Wednesday, January 7, 2009


In a typical computer system, the software can be divided into 3 possible groups. One is the Operating Loop, another is the Interrupt Service Routines, and the last is the BIOS/OS functions and subroutines. The Operating Loop is the main part of the system. It will usually end up being a sequence of calls to BIOS/OS subroutines, arranged in an order that accomplishes what we set out to do, with a little manipulation and data transfer in between. At the same time, at least it looks like it's happening at the same time, interrupts are being serviced as they happen. In the 8085, there are thirteen (13) possible events that can trigger an interrupt. Five of them are from external hardware interrupt inputs (TRAP, RST 7.5, 6.5, 5.5, and INTR), that can be from whatever hardware we've added to the 8085 that we deem to need servicing as soon as they happen. The remainder are software instructions that cause an interrupt when they are executed (RST 0 – 7).
To digress just a moment, there are two ways to service, or act on, events that happen in the system. One is to scan or poll them and the other is to use interrupts. Scanning is just what is sounds like. Each possible event is scanned in a sequence, one at a time. This is ok for things that don't require immediate action. Interrupts, on the other hand, cause the current process to be suspended temporarily and the event that caused the interrupt is serviced, or handled, immediately. The routine that is executed as a result of an interrupt is called the interrupt service routine (ISR), or recently, the interrupt handler routine.
In the 8085, as with any CPU that has interrupt capability, there is a method by which the interrupt gets serviced in a timely manner. When the interrupt occurs, and the current instruction that is being processed is finished, the address of the next instruction to be executed is pushed onto the Stack. Then a jump is made to a dedicated location where the ISR is located.. Some interrupts have their own vector, or unique location where it's service routine starts. These are hard coded into the 8085 and can't be changed (see below).
TRAP - has highest priority and cannot be masked or disabled. A rising-edge pulse will cause a jump to location 0024H.
RST 7.5- 2nd priority and can be masked or disabled. Rising-edge pulse will cause a jump to location 7.5 * 8 = 003CH.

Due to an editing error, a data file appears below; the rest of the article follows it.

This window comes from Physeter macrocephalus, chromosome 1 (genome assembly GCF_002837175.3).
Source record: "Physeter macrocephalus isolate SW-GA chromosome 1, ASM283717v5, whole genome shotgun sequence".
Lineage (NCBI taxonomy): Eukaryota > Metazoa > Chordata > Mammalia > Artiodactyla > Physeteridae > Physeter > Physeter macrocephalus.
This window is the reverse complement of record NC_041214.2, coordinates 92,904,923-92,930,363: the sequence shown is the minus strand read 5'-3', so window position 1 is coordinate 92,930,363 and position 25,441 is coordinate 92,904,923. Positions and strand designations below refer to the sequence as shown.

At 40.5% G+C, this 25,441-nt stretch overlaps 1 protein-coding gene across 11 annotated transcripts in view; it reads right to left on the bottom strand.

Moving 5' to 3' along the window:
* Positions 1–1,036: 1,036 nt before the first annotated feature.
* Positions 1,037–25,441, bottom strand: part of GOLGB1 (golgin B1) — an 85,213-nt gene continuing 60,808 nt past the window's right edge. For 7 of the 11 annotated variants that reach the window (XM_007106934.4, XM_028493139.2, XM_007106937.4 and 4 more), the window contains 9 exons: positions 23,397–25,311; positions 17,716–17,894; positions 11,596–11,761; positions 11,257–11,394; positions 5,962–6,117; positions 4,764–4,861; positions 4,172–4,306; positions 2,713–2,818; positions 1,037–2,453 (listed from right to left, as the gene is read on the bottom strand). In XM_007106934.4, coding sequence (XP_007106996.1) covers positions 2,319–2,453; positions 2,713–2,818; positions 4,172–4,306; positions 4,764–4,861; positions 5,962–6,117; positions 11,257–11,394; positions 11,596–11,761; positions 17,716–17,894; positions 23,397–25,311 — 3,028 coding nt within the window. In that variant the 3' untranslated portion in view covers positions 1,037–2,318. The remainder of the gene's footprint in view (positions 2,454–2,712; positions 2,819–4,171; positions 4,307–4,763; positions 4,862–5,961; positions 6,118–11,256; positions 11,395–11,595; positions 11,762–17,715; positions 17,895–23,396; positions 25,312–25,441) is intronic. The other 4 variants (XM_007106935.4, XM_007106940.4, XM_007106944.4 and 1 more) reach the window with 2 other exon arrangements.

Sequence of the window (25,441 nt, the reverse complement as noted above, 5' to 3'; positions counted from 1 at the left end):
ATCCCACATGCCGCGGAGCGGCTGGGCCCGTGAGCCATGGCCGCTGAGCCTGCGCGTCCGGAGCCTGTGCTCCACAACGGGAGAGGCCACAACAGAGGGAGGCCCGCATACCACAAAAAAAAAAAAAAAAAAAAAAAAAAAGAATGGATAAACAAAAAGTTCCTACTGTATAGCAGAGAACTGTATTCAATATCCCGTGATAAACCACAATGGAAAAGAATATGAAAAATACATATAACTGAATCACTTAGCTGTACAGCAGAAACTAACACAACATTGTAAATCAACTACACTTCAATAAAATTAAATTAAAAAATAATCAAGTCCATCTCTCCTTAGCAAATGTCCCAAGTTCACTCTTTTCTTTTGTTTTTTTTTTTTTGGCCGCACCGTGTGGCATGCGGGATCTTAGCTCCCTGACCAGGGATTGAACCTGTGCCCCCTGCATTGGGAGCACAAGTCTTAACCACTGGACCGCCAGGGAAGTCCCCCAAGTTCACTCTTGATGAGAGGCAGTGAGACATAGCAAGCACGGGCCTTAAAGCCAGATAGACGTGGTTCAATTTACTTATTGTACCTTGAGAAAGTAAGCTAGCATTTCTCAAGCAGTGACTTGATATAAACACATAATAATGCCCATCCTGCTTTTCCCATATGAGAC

This interrupt is latched internally and must be reset before it can be used again.
RST 6.5 – 3rd priority and can be masked or disabled. A high logic level will cause a jump to location 6.5 * 8 = 0034H.
RST 5.5 – 4th priority and can be masked or disabled. A high logic level will cause a jump to location 5.5 * 8 = 002CH.
INTR – 5th priority and can be masked or disabled. A high logic level will cause a jump to specific location as follows:
When the interrupt request (INTR) is made, the CPU first completes it’s current execution. Provided no other interrupts are pending, the CPU will take the INTA pin low thereby acknowledging the interrupt. It is up to the hardware device that first triggered the interrupt, to now place an 8-bit number on the data bus, as the CPU will then read whatever number it finds on that data bus and do the following: multiply it by 8 and jump to the resulting address location. Since the 8-bit data bus can hold any number from 00 – FFH (0 – 255) then this interrupt can actually jump you to any area of memory between 0*8 and 255*8 ie: 0000 and 07FFH ( a 2K space). N.B: This interrupt does not save the PC on the stack, like all other hardware and software interrupts!
You will notice that there isn't many locations between vector addresses. What is normally done is that at the start of each vector address, a jump instruction (3 bytes) is placed, that jumps to the actual start of the service routine which may be in RAM.. This way the service routines can be anywhere in program memory. The vector address jumps to the service routine. There is more than enough room between each vector address to put a jump instruction. Looking at the table above, there are at least 8 locations for each of the vectors except RST 5.5, 6.5, and 7.5. When actually writing the software, at address 0000h will be a jump instruction that jumps around the other vector locations.
Besides being able to disable/enable all of the interrupts at once (DI / EI) ie: except TRAP, there is a way to enable or disable them individually using the SIM instruction and also, check their status using RIM.
There are other things about interrupts that we will cover as they come up, but this lesson was to get you used to the idea of interrupts and what they're used for in a typical system. It’s similar to the scene where one is standing at a busy intersection waiting for the traffic light to change, when a person came up and tapped us on the shoulder and asked what time it was. It didn't stop us from going across the street, it just temporarily interrupted us long enough to tell them what time it was. This is the essence of interrupts. They interrupt normal program execution long enough to handle some event that has occurred in the system.
Polling, or scanning, is the other method used to handle events in the system. It is much slower than interrupts because the servicing of any single event has to wait its turn in line while other events are checked to see if they have occurred. There can be any number of polled events but a limited number of interrupt driven events. The choice of which method to use is determined by the speed at which the event must be handled.
The software interrupts are the instructions RST n, where n = 0 – 7. The value n is multiplied by 8 and the result forms an address that the program jumps to as it vector address ie: RST 4 would jump to location 4*8 = 32 (20H).

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